In that case the best way to measure these probabilities is a simple average of the odds given by all bookies–a sort of wisdom of the crowd. This is the result of the average odds that Kaunitz and co say is a remarkably accurate representation of the actual odds.

Then it is a simple procedure to review all of the odds being offered from 유로88 and find out the outliers. Kaunitz and his team then figure to determine how good the outlying odds are. If they are good enough, then the bet should be worth it, at the very least in the long term.

This is exactly what Kaunitz and co . have done. They built a Web crawler to collect odds offered by betting firms on soccer matches across the globe. They calculated the average odds and uncovered any outliers and then determined whether betting on them would be advantageous or not.

Before committing any real cash, the researchers tried the idea on 10 years of historical data about the closing odds and outcomes of 479,440 soccer matches between 2005 and the year 2015. This simulation paid out 44 % of the times and produced a return of 3.5 percent over the course of 10 years. “For an imaginary stake of $50 per bet, that’s an equivalent profit of $98,865 for 56,435 bets,” they say.

The most important thing to consider is whether this could have been pure chance. Could they have simply been lucky? The team also examined their results in comparison to 22,000 simulations in which they put bets in random on the same games. In this case, the bets returned 39 percent of the times, yielding a rate of -3.2 percent that is roughly a losses of $93,000.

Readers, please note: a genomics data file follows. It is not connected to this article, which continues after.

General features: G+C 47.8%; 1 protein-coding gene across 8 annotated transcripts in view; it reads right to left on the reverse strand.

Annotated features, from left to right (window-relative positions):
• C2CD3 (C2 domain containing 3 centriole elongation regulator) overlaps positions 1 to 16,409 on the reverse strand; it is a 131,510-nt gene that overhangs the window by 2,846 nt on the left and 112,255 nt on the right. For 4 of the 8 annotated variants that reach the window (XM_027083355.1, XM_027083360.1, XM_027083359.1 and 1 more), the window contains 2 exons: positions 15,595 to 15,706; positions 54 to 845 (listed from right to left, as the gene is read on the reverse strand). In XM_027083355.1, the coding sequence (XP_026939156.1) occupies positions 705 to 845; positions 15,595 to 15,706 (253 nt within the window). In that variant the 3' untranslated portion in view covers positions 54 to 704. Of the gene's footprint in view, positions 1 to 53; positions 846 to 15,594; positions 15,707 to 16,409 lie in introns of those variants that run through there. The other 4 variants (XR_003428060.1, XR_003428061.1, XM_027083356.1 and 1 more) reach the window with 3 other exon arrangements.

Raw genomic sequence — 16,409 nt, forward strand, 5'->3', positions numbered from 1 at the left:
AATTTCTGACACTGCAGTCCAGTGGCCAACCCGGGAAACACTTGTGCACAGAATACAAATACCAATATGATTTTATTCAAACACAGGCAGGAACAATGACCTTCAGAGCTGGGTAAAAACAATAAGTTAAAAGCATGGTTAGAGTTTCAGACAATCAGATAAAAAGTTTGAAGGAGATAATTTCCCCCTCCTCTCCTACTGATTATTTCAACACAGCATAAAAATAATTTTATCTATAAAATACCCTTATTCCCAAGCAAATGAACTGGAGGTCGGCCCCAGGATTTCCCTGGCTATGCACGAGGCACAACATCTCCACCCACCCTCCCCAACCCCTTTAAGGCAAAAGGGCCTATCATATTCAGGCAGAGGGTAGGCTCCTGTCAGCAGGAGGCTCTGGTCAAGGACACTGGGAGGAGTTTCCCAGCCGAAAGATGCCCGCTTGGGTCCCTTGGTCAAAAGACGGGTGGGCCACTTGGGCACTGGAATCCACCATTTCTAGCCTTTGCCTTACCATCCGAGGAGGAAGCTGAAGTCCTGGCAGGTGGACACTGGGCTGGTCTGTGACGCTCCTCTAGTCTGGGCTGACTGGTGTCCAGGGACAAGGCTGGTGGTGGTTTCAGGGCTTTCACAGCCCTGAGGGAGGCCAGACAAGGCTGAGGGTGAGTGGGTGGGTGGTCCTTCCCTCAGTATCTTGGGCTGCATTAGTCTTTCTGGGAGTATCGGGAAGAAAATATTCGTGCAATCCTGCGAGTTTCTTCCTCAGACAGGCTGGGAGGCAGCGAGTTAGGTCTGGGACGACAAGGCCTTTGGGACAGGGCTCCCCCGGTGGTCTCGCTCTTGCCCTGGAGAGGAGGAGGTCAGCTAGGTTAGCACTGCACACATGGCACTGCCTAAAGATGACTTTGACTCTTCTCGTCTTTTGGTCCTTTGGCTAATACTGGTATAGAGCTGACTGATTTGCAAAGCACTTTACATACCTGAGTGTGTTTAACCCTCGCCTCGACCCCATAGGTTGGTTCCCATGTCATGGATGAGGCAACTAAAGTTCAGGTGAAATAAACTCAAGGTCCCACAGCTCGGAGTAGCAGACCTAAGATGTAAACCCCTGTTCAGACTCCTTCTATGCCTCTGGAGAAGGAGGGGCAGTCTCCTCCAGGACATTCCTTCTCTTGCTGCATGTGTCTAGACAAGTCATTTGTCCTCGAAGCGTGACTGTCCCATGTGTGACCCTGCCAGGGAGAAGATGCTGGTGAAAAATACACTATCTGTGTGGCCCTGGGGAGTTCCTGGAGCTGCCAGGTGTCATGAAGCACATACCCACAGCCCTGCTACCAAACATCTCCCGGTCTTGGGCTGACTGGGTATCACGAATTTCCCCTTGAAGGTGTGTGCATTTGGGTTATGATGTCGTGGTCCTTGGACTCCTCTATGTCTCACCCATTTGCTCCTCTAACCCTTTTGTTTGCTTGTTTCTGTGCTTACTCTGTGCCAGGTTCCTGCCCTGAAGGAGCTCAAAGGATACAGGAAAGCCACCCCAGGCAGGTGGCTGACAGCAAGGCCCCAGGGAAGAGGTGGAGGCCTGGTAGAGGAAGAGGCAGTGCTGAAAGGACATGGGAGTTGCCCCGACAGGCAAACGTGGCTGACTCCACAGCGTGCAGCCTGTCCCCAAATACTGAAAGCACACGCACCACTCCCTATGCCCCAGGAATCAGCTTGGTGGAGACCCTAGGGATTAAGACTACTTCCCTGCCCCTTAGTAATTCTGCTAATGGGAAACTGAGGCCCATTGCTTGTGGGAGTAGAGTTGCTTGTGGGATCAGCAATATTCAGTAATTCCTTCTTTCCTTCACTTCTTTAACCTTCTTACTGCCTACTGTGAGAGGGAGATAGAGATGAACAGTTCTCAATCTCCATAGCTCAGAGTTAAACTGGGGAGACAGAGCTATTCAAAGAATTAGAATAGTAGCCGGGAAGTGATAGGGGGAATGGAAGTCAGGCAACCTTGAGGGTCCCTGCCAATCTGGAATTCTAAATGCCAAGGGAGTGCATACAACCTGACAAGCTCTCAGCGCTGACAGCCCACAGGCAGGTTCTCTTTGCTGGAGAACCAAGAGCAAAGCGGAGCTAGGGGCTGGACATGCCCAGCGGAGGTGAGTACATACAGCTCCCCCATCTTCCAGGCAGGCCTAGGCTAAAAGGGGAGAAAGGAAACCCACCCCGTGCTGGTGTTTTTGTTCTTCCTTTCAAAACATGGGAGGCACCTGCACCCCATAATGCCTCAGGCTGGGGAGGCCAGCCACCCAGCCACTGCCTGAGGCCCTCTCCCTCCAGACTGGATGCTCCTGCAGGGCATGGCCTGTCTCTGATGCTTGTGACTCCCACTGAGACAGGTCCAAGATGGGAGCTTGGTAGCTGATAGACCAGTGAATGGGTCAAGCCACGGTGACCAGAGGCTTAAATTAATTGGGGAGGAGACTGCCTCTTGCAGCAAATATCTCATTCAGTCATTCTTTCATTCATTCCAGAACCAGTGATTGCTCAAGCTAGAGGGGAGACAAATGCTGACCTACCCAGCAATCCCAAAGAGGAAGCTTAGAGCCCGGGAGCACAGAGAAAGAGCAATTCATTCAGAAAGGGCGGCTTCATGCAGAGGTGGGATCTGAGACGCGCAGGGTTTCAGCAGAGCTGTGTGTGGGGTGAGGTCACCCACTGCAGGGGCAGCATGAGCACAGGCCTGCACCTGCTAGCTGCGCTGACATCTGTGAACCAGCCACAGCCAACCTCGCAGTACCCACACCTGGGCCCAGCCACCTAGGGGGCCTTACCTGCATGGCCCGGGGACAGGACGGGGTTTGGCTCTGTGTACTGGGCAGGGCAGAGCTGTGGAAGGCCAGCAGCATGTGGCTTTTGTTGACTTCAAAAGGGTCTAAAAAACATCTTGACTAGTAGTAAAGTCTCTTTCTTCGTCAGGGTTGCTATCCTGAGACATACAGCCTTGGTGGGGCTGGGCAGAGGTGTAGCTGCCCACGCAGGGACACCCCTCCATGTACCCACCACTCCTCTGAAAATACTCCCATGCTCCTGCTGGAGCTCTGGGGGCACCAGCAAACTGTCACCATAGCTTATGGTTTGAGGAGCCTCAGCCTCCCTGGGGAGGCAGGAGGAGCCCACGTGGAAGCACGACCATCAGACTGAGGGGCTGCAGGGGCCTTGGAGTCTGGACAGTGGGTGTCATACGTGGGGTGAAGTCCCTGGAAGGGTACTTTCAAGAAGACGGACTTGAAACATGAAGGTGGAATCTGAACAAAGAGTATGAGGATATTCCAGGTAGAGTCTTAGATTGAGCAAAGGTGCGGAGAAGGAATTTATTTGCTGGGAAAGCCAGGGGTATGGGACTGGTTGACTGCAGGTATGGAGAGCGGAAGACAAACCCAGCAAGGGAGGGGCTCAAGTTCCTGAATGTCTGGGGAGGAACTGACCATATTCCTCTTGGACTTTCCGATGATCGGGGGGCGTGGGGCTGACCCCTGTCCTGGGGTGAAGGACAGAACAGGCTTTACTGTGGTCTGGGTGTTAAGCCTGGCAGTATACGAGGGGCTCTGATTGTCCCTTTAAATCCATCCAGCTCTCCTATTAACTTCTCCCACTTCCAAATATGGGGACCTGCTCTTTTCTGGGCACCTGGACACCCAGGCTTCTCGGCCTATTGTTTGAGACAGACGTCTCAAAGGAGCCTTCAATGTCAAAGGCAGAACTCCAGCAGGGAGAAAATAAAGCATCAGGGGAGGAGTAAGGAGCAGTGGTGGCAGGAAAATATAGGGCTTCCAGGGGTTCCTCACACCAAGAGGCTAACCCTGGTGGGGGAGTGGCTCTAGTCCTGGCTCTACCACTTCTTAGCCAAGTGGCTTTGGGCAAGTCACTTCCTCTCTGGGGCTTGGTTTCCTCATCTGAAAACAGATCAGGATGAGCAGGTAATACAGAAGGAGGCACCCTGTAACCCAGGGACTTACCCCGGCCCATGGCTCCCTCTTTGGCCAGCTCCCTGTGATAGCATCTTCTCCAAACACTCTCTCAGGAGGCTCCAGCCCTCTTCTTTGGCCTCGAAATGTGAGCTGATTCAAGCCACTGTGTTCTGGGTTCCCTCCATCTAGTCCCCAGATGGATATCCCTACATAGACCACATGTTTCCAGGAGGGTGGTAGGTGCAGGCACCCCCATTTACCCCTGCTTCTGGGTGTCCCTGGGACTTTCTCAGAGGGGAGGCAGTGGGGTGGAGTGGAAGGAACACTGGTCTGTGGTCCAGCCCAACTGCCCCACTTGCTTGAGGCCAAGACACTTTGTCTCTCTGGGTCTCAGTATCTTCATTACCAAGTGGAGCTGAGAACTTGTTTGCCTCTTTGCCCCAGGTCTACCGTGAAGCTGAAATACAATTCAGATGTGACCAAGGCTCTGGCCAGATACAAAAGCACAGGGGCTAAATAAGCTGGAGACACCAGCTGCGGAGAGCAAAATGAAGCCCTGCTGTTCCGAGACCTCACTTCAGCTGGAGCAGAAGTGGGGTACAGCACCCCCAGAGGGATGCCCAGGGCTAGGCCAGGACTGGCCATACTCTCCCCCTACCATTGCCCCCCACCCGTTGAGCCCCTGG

This allowed the team to estimate the chance that their first result was not a coincidence. “The chance of getting the amount of $98,865 from 56,435 bets utilizing an arbitrary bet strategy is less that 1 in a million,” they assert.

That was a good thing, because it gave Kaunitz and co good reason to think their method could be successful in real life, but there was an issue. The average punter is not able to bet on the closing odds that can differ significantly from the odds offered before a game.

So Kaunitz and co . decided to recreate this. “We decided to conduct an more realistic simulation, by placing bets with odds ranging from 1 to 5 minutes prior to the start of every game,” they say.

The way odds vary in the days leading up to games isn’t publicly available, so the team created an automated system that gathered these odds from betting websites around the globe from September 2015 to the end of February 2016. Then , they tested their algorithm in this data set.

The results were better. Their bets returned 47.6 per cent of the time. They also earned an 9.9 percentage return. “If every bet made was $50, our method would have produced $34,932 profit over 6,994 bets” they write.

It is interesting to note that a random bet strategy using the same data yielded a return of 0.2 percent and an $825 profit. That could be the result of the intense competition between betting sites that offer better odds to attract gamblers in a kind loss-leader policy.

Then, they tried the approach using a strategy called “paper trading,” that is, they place bets that are fictitious using real-time data rather than historical data. This is important since it allows them to determine whether the quoted odds are available through an online bookmaker.